Origin of Pottery
Bumthang, it is supposed that pottery was not produced locally, but
rather imported from specialized centers like the one known in Lhuentse
(northeastern Bhutan). While this supposition is regularly made by local
informants, we rather think that such hypothetical far origin is a
construction which is due to the simple fact that pottery making has
apparently disappeared from the Choskhor valley at some time in recent
history, and that this lacking technological knowledge induces new
reasoning about the ware’s origin.
our corpus, we particularly observed that the glittering temper added to
the clay to fabricate the pots is almost identical in content to local
sediments showing very high feldspath content. One such sediment occurs
about 500 meters to the north of Batpalathang, on the track leading to
lacking technological knowledge of pottery making in present days is not
a sufficient reason to induce the absence of local pottery production in
historical times. The relatively poor quality of the ware found in and
around B3, and the fact that its temper material shows such evident
resemblance with easy accessible sediment deposits, argument for a
local, domestic, origin of this production.
illustrate this view, we would like to present observations published in
1996 in the bi-monthly bulletin of the Inter
Regional Volunteer Programme for Artisan Support (IVPAS) by Choeki
Ongmo Dazer, a Bhutanese working for the United
Nations Volunteers (UNV) in Bhutan:
first artisan craft of Bhutan was pottery. The pots were made of red mud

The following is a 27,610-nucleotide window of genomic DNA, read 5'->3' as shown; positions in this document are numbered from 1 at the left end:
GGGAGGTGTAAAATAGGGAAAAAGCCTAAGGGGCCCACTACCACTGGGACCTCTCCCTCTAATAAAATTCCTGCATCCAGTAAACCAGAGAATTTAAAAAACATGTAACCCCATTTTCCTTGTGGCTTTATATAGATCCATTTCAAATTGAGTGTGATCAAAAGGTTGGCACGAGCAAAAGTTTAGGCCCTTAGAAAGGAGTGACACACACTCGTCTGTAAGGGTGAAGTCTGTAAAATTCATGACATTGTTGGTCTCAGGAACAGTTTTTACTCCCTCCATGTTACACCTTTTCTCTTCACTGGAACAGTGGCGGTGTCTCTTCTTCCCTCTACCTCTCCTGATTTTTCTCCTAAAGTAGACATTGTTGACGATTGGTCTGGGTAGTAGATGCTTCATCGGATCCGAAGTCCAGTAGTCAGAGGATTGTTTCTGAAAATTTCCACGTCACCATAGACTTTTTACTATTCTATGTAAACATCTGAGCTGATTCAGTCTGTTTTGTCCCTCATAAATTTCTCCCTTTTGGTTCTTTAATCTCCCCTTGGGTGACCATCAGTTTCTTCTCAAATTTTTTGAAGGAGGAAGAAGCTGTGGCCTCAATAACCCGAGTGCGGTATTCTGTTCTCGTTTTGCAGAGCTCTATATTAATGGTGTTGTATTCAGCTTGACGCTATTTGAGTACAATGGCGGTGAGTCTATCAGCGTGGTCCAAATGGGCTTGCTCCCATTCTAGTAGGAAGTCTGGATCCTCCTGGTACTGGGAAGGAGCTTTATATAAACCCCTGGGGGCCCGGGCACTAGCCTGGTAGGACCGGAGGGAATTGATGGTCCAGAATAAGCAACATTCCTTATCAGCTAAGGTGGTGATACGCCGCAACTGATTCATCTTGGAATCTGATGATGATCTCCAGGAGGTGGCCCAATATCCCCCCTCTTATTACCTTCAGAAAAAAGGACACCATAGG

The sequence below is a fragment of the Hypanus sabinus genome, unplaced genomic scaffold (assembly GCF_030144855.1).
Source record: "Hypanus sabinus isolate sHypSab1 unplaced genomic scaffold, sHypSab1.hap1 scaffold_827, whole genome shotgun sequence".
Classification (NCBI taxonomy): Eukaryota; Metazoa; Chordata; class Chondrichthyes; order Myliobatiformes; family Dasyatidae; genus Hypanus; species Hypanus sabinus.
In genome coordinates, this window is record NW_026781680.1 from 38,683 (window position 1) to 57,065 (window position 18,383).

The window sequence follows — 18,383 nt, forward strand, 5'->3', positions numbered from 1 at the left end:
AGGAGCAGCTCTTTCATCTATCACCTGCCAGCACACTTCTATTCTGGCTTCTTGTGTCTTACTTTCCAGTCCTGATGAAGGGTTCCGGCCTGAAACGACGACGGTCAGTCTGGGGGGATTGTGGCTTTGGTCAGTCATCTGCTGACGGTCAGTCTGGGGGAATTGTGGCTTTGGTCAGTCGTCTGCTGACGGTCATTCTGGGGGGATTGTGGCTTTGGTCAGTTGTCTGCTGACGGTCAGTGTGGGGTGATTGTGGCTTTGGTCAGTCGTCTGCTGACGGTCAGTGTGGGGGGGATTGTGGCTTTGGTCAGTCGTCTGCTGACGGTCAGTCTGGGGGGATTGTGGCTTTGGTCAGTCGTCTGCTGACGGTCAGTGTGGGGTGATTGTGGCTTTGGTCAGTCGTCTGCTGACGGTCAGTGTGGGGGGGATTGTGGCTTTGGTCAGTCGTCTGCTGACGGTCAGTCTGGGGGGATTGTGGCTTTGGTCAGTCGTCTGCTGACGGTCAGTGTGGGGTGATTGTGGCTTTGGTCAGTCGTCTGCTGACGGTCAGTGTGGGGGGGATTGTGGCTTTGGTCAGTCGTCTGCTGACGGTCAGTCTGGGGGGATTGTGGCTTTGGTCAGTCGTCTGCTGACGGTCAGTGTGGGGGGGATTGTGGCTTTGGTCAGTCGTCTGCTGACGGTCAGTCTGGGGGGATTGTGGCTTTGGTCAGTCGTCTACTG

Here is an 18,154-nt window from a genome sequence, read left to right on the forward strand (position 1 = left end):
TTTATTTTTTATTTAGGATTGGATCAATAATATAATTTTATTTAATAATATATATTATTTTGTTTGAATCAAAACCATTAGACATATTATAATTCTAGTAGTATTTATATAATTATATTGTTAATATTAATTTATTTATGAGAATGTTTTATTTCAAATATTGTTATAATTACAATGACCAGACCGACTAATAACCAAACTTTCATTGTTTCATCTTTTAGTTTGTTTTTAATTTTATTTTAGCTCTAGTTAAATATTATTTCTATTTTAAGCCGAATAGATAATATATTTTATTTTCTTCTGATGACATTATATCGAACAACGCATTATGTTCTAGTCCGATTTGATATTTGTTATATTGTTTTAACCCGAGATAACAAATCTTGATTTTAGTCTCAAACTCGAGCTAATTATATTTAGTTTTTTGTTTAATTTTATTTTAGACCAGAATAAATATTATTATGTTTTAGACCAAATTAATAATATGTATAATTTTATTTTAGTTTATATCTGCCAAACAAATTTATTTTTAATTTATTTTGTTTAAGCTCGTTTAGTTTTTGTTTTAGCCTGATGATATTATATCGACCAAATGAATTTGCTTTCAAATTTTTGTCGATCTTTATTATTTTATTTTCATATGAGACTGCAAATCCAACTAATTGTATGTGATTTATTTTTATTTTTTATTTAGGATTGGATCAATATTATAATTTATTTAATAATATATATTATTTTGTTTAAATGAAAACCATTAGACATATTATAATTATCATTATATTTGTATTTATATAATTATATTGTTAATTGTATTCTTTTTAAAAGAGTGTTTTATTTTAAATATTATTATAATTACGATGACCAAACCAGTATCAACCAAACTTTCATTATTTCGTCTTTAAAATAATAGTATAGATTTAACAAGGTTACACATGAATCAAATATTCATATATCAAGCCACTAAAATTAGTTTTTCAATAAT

and sold locally. They were used for cooking as well as storing water.
Pottery lost its popularity when aluminium, brass and steel pots came
into the market. Today the art of making pots has lost its charm in
Bhutan. Lhuntshi and Samdrup Jongkhar districts in the East and Thimpu
and Wangdi Phodrang in the West were noted for pottery. The mud of these
regions was suitable for pot making.
technique implemented is fully manual. The decline can be traced to
prevalent social norms. Potters branded as low castes found it difficult
to entice apprentices. This was compounded by the enormous competition
aluminium pots created. The potters had a sudden limit to the scope of
their livelihood” (Dazer
lines indicate the fast replacement of pottery vessels by metal and
alloy recipients, process that must be fairly recent in some areas. It
nevertheless focuses on the ability potters had to produce quality
earthenware that was in use in most households and also traded locally.